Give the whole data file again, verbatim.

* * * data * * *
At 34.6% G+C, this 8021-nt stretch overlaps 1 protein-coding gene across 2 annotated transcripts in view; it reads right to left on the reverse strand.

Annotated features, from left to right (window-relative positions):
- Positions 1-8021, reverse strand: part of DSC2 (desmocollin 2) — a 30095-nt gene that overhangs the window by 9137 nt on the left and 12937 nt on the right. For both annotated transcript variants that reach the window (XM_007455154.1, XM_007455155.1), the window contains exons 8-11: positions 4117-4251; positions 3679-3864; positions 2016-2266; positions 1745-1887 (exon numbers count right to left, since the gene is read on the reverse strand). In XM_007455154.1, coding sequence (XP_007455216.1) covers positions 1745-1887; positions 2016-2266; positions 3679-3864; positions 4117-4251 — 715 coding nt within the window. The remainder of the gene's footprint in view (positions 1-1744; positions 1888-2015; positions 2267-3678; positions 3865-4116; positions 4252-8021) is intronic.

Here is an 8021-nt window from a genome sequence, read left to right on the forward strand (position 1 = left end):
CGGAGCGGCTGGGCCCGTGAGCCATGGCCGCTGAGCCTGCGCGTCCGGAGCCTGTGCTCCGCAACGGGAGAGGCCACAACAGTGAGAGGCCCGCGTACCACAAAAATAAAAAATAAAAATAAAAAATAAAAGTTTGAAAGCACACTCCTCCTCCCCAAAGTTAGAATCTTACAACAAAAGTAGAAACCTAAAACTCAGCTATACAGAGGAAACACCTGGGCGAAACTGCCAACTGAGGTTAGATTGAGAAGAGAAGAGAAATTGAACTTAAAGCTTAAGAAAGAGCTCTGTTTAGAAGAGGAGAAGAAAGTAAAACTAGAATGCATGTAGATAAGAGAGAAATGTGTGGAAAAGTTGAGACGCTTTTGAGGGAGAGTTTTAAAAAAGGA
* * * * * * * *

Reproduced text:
At 34.6% G+C, this 8021-nt stretch overlaps 1 protein-coding gene across 2 annotated transcripts in view; it reads right to left on the reverse strand.

Annotated features, from left to right (window-relative positions):
- Positions 1-8021, reverse strand: part of DSC2 (desmocollin 2) — a 30095-nt gene that overhangs the window by 9137 nt on the left and 12937 nt on the right. For both annotated transcript variants that reach the window (XM_007455154.1, XM_007455155.1), the window contains exons 8-11: positions 4117-4251; positions 3679-3864; positions 2016-2266; positions 1745-1887 (exon numbers count right to left, since the gene is read on the reverse strand). In XM_007455154.1, coding sequence (XP_007455216.1) covers positions 1745-1887; positions 2016-2266; positions 3679-3864; positions 4117-4251 — 715 coding nt within the window. The remainder of the gene's footprint in view (positions 1-1744; positions 1888-2015; positions 2267-3678; positions 3865-4116; positions 4252-8021) is intronic.

Here is an 8021-nt window from a genome sequence, read left to right on the forward strand (position 1 = left end):
CGGAGCGGCTGGGCCCGTGAGCCATGGCCGCTGAGCCTGCGCGTCCGGAGCCTGTGCTCCGCAACGGGAGAGGCCACAACAGTGAGAGGCCCGCGTACCACAAAAATAAAAAATAAAAATAAAAAATAAAAGTTTGAAAGCACACTCCTCCTCCCCAAAGTTAGAATCTTACAACAAAAGTAGAAACCTAAAACTCAGCTATACAGAGGAAACACCTGGGCGAAACTGCCAACTGAGGTTAGATTGAGAAGAGAAGAGAAATTGAACTTAAAGCTTAAGAAAGAGCTCTGTTTAGAAGAGGAGAAGAAAGTAAAACTAGAATGCATGTAGATAAGAGAGAAATGTGTGGAAAAGTTGAGACGCTTTTGAGGGAGAGTTTTAAAAAAGGA